While complainants in disputes filed with the National Arbitration Forum aren’t revealed until a panel delivers a decision, I contacted IVH to see if my suspicions were correct “that Salesforce.com was behind the complaint” and an IVH representative confirmed via e-mail that, indeed, Salesforce.com was the complainant.
What’s interesting about this case – and this isn’t unheard of – is that Salesforce.com not only has a good chance of losing the dispute, but it may face a claim of “reverse domain hijacking”.
If the software giant loses the dispute and IVH contends that Salesforce.com engaged in ‘reverse domain hijacking’, Salesforce.com could be labeled a “reverse hijacker” by the presiding panel. “Reverse domain hijacking” is found if the company knew or should have known at the time that it filed the complaint, that it could not prove that forces.com was registered in bad faith.
Though Salesforce.com has publicly acquired domain names in the past for large sums of money such as the purchase of Data.com for over $1.5 million, it doesn’t mean the company won’t bully smaller companies into giving up their domains if it doesn’t feel like paying the seller’s asking price.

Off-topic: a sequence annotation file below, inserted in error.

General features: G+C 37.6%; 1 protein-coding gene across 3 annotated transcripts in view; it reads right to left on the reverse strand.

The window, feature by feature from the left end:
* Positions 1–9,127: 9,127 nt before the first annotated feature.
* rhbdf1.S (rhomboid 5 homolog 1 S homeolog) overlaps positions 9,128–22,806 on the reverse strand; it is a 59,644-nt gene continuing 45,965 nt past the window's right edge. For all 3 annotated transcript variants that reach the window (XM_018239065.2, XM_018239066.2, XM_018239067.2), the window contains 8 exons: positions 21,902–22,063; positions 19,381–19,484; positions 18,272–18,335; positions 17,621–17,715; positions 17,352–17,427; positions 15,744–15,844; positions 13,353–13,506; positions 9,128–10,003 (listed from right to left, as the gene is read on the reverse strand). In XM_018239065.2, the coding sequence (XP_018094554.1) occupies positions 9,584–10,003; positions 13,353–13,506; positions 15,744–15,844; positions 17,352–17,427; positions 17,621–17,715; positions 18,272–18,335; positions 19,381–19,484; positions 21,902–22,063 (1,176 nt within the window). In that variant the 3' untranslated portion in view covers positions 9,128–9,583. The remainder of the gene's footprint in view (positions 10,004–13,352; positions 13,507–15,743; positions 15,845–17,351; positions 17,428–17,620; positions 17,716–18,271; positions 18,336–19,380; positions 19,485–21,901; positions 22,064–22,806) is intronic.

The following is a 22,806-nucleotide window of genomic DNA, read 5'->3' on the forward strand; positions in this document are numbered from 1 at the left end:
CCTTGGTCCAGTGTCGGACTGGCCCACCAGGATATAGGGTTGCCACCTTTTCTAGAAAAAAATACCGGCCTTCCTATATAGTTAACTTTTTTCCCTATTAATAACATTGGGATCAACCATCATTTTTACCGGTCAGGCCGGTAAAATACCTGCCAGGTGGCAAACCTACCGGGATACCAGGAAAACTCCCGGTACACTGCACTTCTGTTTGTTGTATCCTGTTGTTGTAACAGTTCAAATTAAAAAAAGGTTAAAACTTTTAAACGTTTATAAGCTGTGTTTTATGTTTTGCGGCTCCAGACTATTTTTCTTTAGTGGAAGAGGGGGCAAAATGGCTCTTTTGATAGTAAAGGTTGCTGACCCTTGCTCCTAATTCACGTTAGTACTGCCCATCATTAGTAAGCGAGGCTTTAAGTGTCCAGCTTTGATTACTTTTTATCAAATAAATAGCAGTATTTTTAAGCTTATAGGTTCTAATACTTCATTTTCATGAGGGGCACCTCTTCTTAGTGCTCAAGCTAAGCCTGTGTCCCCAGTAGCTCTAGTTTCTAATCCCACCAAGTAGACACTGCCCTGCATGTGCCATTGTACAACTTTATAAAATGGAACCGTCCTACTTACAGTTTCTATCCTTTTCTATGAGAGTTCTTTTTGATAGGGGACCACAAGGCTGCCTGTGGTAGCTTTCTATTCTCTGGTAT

Unfortunately, a finding of reverse domain hijacking likely won’t mean much punishment in terms of the Uniform Dispute Resolution Policy (UDRP).
According to sources online:
The Anticybersquatting Consumer Protection Act does not expressly recognize reverse domain name hijacking and often only limits defendants’ recovery to retention or transference of the domain name. It also fails to provide any remedies for victims of attempted reverse cybersquatting. However, the statute permits some monetary relief where bad faith, reckless disregard or the willful violation of a court order are involved.
However, if Salesforce.com decides it still wants to acquire the domain after being labeled a “reverse hijacker”, the ball will definitely be in IVH’s court, who own hundreds of other prized, generic domains like Coast.com and Turquoise.com.
Even if Salesforce.com loses the dispute (which it should) and somehow avoids the hijacking label, I don’t see this ending well for Salesforce.com.
(Photo of Marc Benioff, CEO of Salesforce.com via Flickr)